The pressure of density and overdevelopment in Malta has been increasingly felt in recent years. The pandemic has only intensified the weight of its consequences, pulling our priorities for improved quality of space into sharper focus. Over the summer months we have experienced an alternative urban reality, with a dramatic decrease in tourism suspending the islands’ typical population swell. As a result, we’ve been reminded how more space (on beaches, roads, village squares, and beyond) can bring alleviation to a built environment as compact as ours.
Amidst this reset to a quieter way of life, the future of Malta’s urban development has remained a concern for many – especially in light of current travel difficulties. With circumstances decreasing our mobility, the rediscovery of Malta’s natural landscape has become an antidote to feelings of restlessness and enclosure. Our urbanscape has been less comforting – construction still looms ubiquitously and the presence of open, green space within built up regions remains sparse.
Despite updates on rural design guidance and financial schemes for urban greening newly emerging, national policy is generally still intent on overlooking the need for integrated place-making, consistently enforcing rigid division between urban and rural land. In so doing, it has systematically eliminated the opportunity to create pockets of respite within urbanised zones, effectively choking the island’s most populated and utilised areas and stunting the wellbeing of its urban ecology.
Guidelines have steadily entrenched a dichotomy between green and built space on the islands. As a consequence, the hard distinction between Malta’s ‘development’ versus ‘outside development zones’ (ODZ) has given rise to a condition of ‘construction free-for-all’ in urban centres – a case of anything goes as long as it sits within the urban boundary line.
The result is a demonstrable case of missing the wood for the trees – a set-up that fundamentally counters healthy, sustainable place-making as a model for future development. Many modern cities are embracing this very model, placing priority on pedestrianisation and the reacquisition of disused or low-value space for improved public use. Instead, here in Malta we face the growing reality of biodiversity depletion, noise and air pollution, and unhealthy densification in the areas where we actually live.
Imagine a proposal where ODZ areas are proactively introduced within urban zones – a policy that promotes visual pleasure and biodiverse richness within the vast regions of Malta that directly support our urbanity. Malta is quickly becoming one large city. This doesn’t have to be a scary thing – density needn’t be a dirty word, nor automatically synonymous with unhealthy overcrowding. Some of the world’s greatest cities – London, New York, Budapest – are thickly urbanised, but offer enough green space to support a healthy and balanced city life.
By and large, we need policy, guidelines and – above anything – a shift in mindset towards a culture that integrates green and built up spaces. If policy were to dictate a form of ‘green quota’ for urban zones, healthy public space could achieve ease of accessibility, in turn requiring less infrastructure to take people to the countryside. Less infrastructure would mean less traffic, less air pollution, and an overall improvement to our health (both physical and mental).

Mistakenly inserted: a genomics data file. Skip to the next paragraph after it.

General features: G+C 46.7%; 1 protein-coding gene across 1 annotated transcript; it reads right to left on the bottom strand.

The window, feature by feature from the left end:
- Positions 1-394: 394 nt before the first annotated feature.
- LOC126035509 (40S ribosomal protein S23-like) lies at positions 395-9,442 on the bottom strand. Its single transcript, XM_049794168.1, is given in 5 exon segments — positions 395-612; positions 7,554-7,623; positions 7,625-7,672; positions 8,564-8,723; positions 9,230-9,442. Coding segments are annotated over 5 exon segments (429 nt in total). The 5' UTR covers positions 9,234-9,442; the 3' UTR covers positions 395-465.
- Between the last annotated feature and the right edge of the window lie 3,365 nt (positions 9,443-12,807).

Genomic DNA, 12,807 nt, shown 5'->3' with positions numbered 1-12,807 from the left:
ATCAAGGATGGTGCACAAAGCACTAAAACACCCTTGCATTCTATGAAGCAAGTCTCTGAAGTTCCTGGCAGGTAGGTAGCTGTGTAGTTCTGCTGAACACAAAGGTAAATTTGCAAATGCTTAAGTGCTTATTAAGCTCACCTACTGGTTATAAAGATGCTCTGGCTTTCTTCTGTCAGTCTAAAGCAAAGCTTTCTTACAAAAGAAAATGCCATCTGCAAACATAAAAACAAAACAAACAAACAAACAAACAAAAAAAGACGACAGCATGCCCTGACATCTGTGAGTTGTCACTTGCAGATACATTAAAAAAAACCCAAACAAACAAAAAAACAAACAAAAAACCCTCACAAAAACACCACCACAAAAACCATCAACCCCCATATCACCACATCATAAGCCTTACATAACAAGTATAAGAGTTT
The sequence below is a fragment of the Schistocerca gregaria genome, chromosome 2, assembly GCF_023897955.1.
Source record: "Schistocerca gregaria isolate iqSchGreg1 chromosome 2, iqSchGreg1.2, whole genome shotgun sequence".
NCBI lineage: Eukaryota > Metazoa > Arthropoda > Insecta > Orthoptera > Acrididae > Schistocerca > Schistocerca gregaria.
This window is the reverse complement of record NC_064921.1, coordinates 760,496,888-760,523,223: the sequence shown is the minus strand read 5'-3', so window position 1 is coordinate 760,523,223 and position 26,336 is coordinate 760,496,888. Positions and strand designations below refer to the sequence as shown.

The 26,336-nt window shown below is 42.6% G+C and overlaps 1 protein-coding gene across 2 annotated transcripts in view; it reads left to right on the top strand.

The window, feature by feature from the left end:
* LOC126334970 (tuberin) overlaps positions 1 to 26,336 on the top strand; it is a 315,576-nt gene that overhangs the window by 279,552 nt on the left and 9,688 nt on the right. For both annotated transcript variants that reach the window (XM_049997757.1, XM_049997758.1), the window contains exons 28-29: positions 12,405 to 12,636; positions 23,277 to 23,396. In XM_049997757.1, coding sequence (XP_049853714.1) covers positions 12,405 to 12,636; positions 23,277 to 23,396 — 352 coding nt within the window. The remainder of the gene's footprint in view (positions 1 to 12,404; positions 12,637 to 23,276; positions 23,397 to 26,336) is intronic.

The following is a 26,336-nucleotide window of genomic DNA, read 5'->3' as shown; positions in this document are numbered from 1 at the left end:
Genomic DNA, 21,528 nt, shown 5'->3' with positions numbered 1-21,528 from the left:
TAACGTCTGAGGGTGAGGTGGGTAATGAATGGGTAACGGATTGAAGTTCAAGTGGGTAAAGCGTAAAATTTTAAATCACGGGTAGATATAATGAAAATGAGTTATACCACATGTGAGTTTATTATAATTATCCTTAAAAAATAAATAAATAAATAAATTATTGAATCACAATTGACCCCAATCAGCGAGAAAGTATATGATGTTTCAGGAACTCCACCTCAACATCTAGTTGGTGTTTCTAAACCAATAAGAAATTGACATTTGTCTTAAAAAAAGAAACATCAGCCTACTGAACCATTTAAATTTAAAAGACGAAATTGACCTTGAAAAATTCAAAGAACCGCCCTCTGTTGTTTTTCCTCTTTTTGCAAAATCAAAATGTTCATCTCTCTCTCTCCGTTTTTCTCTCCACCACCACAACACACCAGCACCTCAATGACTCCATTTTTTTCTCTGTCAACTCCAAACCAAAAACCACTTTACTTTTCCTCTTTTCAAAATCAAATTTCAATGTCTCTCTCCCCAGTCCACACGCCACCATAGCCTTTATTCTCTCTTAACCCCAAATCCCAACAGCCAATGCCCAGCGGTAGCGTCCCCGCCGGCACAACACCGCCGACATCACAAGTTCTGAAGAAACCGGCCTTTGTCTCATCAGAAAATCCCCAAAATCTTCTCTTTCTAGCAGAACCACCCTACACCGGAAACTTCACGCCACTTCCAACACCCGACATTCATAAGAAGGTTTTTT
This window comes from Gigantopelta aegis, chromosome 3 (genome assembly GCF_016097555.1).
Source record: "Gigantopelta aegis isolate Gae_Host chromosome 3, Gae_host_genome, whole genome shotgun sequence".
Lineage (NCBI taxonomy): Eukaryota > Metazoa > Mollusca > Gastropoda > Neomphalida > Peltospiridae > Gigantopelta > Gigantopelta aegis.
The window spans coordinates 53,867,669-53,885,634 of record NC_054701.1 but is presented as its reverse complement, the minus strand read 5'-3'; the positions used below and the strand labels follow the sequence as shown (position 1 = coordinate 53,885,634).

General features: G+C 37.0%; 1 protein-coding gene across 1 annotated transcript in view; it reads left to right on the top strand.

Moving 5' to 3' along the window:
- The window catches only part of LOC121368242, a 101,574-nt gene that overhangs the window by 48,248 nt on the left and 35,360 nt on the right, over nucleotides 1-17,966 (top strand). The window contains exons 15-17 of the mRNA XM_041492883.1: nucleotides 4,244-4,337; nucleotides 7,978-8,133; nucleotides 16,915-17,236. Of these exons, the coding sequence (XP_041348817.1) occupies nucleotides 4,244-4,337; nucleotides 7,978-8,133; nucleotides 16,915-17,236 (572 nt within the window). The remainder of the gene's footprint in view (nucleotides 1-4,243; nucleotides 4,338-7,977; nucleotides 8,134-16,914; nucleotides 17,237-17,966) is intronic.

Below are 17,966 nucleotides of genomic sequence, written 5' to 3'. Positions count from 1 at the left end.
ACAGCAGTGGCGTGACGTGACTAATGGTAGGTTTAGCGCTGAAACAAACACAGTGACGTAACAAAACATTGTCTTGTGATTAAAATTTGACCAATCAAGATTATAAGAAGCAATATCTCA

Policy should also extend to the private sector. The health of Malta’s biodiversity is being threatened not just by a lack of proactive engagement with large urban zones, but by the incremental depletion of private gardens, lost to development of apartments with minimal backyards that are often tiled over in hard surfaces. As it stands, planning policy offers little to no incentive to include green spaces in apartment developments.
If Malta must support a larger population for economic survival, then it needs to be designed to do so. Our urban policy must accommodate this reality, creating a framework where the relationship between urban life and nature becomes more equitable.
Visionary transitions are not an unattainable fantasy. New York’s High-Line was opened only ten years ago, converting a disused viaduct rail section into a vital green artery that has completely revitalised its environment. Just this summer, calls for a similar vision for Camden in London were announced, encouraging a comparable emphasis on space, air and greenery within an urban centre known for hyper-saturated activity.
An alternative to Malta’s current urban reality is equally achievable if we move away from the concept of strict zoning – an approach that is just not working. We need to embrace a more action-oriented culture, with policy that stipulates not just what should be avoided, but what should be encouraged. We have spent too long trying to protect ourselves from an urban future that doesn’t represent our needs and values. Instead, we should be building the one we actually want to live in.
Image: New York’s High Line, an example of revitalisation of an urban environment. Photo: Anita Ng